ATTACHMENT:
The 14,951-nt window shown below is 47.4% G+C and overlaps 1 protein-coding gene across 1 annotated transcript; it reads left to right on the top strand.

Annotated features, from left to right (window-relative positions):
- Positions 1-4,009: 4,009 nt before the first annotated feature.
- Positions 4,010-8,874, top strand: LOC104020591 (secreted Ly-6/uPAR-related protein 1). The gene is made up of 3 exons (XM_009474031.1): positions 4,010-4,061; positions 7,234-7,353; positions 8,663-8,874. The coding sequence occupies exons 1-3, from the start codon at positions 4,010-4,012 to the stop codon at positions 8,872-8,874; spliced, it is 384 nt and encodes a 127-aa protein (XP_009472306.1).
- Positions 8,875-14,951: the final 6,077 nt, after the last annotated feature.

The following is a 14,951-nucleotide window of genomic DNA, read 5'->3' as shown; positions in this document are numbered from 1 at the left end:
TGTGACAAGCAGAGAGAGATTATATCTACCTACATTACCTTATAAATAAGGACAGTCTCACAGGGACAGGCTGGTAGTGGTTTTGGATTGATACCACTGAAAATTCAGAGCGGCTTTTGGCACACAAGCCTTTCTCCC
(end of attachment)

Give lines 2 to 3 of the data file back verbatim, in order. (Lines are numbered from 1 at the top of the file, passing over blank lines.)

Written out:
Annotated features, from left to right (window-relative positions):
- Positions 1-4,009: 4,009 nt before the first annotated feature.